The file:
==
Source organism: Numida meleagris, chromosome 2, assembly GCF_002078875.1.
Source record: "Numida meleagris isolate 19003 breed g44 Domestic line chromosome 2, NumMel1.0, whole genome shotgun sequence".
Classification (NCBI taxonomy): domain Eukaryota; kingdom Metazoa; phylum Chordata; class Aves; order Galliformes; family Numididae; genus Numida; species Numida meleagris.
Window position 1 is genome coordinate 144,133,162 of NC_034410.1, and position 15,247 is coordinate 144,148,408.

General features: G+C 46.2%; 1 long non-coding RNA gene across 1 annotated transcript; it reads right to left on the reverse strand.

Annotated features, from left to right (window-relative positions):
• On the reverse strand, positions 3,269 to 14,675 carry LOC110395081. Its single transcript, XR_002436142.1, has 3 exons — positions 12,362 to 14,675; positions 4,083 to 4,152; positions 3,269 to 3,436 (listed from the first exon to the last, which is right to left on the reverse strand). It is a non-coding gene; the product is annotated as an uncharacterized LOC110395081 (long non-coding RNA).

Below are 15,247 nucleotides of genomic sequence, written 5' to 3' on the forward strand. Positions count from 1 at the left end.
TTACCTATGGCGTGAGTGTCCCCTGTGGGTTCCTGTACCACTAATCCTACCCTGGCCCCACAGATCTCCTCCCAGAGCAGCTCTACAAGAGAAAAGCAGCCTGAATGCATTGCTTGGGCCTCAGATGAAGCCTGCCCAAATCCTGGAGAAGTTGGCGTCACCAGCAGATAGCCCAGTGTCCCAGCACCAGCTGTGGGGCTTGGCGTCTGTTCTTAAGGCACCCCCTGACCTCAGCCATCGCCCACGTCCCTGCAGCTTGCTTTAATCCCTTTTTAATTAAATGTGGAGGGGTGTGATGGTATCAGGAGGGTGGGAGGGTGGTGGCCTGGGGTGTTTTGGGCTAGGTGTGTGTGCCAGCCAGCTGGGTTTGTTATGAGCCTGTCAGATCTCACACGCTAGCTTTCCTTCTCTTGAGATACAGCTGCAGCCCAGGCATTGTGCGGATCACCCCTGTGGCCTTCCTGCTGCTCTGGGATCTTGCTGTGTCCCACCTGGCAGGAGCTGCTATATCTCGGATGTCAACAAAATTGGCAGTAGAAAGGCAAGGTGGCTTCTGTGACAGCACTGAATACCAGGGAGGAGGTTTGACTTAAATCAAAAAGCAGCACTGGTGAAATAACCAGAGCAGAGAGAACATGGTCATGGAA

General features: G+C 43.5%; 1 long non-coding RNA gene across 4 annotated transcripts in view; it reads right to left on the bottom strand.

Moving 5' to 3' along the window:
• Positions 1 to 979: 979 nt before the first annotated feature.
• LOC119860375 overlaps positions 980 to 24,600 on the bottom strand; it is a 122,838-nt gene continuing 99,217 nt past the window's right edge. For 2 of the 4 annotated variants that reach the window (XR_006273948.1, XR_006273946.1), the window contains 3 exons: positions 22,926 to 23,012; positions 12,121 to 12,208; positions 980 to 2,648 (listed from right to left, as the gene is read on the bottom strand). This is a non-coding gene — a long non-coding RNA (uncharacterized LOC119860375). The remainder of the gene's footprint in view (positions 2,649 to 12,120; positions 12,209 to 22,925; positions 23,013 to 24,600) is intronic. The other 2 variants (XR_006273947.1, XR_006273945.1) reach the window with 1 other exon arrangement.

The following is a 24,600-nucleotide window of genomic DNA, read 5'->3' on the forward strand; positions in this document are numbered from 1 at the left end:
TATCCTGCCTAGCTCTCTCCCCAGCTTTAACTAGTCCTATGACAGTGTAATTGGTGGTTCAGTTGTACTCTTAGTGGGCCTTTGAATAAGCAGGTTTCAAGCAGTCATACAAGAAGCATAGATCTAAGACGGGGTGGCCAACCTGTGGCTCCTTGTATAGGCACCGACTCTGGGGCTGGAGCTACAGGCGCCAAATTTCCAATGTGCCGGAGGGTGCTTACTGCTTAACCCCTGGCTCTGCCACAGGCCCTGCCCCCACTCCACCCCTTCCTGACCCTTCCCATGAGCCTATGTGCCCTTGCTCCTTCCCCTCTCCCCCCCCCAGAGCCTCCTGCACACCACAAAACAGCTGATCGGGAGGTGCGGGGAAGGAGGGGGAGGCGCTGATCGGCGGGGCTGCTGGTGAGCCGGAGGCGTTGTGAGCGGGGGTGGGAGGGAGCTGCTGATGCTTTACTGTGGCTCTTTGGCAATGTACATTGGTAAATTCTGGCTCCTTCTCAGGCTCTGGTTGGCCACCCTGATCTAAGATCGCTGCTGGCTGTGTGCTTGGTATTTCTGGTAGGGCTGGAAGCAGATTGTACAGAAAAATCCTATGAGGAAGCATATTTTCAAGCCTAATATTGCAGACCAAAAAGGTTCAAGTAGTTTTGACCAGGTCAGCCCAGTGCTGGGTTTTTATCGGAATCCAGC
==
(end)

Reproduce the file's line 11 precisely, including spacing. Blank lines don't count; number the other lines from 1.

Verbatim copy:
Moving 5' to 3' along the window: